Your Princess is Definitely in this Castle
Exploring diversity in gaming and among gamers through The Nerd Castle
The community that I hope to serve through this project is the video game community, specifically those who play games frequently enough to consider themselves gamers. While there are many kinds of subcommunities classified by genre, game series, platform or specific games, there are overarching issues that span all of these divisions that affect all gamers. Diversity is not a new topic for the gaming community, but attempts at discussing it have not always gone well (as gamers have witnessed in what became known as Gamergate 2014).
Here are a few facts to illustrate the community’s size and diversity.
1. 65% of LGBT members don’t feel all sexual orientations have ample representation among video game characters. (Source: Nielsen)
2. 49% of US adults report playing video games on a computer, television, game console or mobile device. (Source: Pew Research Center)
3. 52% of Hispanics agree with the statement that people who play violent video games are more likely to be violent themselves, compared with 39% of blacks and 37% of whites. (Source: Pew Research Center)
4. 86% of boys who identify as gamers want more females playing their games. (Source: ADL)
5. 52% of males and 48% of females play video games. (Source: 2014 ESA Sales, Demographic, Usage Data)
The issues raised by these numbers alone are not ones that are frequently discussed among members of the community. I hope that my project will spark conversation within the community about these and other issues surrounding gaming and diversity without fear of negative feedback (or backlash). The idea is that this blog is by gamers and for gamers.
Nowadays, anyone can be a gamer, but not everyone who plays games identifies as a “gamer.” After conducting a few interviews, I came to realize that it was because some people feel marginalized and excluded, or have had others use tactics to push them away (“gatekeeping” or trash talk like, “You’re only a real gamer if…”).
Madeline Falacci, librarian at the NYU Game Center and student at NYU, chose not to call herself a gamer despite her passion for gaming.
“I would have used it before, but it’s kind of been politicized and used a lot for marketing,” Falacci said. “There’s so much more now that comes with the term ‘gamer.’ I just err on the side of not using it for now.”
Gaming has become a huge industry when it comes to entertainment, but it is still fairly young compared to medicine, film and others that have been well established for many years. If you trace the history of video games as we know it to The Brown Box, a console prototype created by Ralph Baer (who is also considered “The Father of Video Games”) in 1967, the video game industry is just shy of 50 years old.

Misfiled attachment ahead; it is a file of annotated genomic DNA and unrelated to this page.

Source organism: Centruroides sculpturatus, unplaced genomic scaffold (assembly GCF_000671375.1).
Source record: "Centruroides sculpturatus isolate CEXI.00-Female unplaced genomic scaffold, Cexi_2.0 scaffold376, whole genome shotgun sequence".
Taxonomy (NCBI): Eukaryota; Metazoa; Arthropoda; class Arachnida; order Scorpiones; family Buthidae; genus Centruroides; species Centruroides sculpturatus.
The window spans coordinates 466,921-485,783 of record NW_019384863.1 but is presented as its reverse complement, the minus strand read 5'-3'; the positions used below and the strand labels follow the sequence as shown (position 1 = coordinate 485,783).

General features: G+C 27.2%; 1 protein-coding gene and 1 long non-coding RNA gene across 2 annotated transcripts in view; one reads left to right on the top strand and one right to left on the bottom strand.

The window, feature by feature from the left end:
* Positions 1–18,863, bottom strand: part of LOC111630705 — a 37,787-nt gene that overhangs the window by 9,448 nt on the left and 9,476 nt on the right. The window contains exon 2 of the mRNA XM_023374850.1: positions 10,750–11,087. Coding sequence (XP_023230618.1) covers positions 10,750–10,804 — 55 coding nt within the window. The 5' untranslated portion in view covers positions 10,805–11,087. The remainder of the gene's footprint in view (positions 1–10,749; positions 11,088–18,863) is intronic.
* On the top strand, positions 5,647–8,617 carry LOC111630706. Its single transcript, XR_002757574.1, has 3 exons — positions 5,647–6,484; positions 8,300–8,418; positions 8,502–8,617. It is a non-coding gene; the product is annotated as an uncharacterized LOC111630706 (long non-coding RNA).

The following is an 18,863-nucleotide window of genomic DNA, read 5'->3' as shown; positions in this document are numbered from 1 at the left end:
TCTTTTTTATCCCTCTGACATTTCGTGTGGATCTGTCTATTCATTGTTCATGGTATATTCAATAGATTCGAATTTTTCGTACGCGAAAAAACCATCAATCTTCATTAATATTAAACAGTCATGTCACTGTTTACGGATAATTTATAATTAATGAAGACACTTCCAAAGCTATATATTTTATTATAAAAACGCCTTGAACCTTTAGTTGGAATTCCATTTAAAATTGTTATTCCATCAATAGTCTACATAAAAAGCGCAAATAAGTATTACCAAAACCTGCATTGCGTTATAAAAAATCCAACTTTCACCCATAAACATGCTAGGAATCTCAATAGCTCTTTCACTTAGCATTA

If you include Edward U. Condon’s display in the 1940 World’s Fair, according to the Museum of Play, the industry would be about 76 years old. So it is expected that there will be some growing pains that will come to define the community surrounding this industry. Part of that growth will come from debate, awareness and, unfortunately, controversy.
While plenty of controversy has already arisen (the violence in video games discussion that led to the creation of the ESRB rating system, the Brown v. Entertainment Merchants Association in 2011 and GamerGate 2014, for example), healthy discussion is rare.
Kristen Rosario, associate editor of Zelda Informer, expressed concern about the current state of discussion through news to the gaming community.
“ It has gotten to a point in the gaming community where we have to defend what we believe in,” Rosario said. “There are normal news channels and websites that talk about video games like they know them, but always feel like they’re not talking from experience. We need more people out there to not only help protect our very way of life, but to talk with the knowledge they gained throughout the years of being a gamer. To inform the rest of the non-gaming community not to automatically assume what they’re talking about is true.”
I have been part of the gaming community since I was nine years old. I was influenced by my eldest brother to get involved in video games, which is how we used to spend time together. At a young age, I related video games with social interaction and shared that with my younger brother when he was five years old. I have been shamed for being a gamer, mostly by my family. I came to discover that this was not a new phenomenon and began making friends with others who, like me, used gaming as social interaction and a means to escape from some of the pressures of life. While I also got involved with anime, manga, board games, card games and other aspects generally associated with nerdery, I remain actively involved in the gaming community.
I hope to talk about some of these diversity-related issues and what they can mean for the future/survival of the community on my blog called The Nerd Castle. Whether it’s through articles, photography, audio or video, I want to highlight how diverse this community already is while offering some insight into what can be done to increase this within the community. I would also like to engage the gaming community via social media platforms to host/facilitate the conversation about this topic.
Feel free to check out The Nerd Castle or find it on Facebook, Twitter, Instagram and soon on Twitch.tv.